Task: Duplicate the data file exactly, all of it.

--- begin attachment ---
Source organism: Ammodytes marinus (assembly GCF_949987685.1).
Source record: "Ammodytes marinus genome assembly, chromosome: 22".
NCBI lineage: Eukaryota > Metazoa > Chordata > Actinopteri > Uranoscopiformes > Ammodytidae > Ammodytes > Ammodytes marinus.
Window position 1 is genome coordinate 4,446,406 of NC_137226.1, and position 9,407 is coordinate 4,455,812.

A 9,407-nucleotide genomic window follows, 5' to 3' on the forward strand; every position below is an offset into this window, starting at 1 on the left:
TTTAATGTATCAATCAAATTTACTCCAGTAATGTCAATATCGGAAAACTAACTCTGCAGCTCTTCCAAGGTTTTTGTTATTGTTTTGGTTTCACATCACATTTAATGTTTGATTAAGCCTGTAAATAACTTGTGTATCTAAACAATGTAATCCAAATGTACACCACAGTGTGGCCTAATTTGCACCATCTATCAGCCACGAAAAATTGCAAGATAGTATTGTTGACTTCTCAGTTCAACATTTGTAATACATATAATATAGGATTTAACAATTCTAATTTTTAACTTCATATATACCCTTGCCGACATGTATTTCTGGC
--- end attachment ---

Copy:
Source organism: Ammodytes marinus (assembly GCF_949987685.1).
Source record: "Ammodytes marinus genome assembly, chromosome: 22".
NCBI lineage: Eukaryota > Metazoa > Chordata > Actinopteri > Uranoscopiformes > Ammodytidae > Ammodytes > Ammodytes marinus.
Window position 1 is genome coordinate 4,446,406 of NC_137226.1, and position 9,407 is coordinate 4,455,812.

A 9,407-nucleotide genomic window follows, 5' to 3' on the forward strand; every position below is an offset into this window, starting at 1 on the left:
TTTAATGTATCAATCAAATTTACTCCAGTAATGTCAATATCGGAAAACTAACTCTGCAGCTCTTCCAAGGTTTTTGTTATTGTTTTGGTTTCACATCACATTTAATGTTTGATTAAGCCTGTAAATAACTTGTGTATCTAAACAATGTAATCCAAATGTACACCACAGTGTGGCCTAATTTGCACCATCTATCAGCCACGAAAAATTGCAAGATAGTATTGTTGACTTCTCAGTTCAACATTTGTAATACATATAATATAGGATTTAACAATTCTAATTTTTAACTTCATATATACCCTTGCCGACATGTATTTCTGGC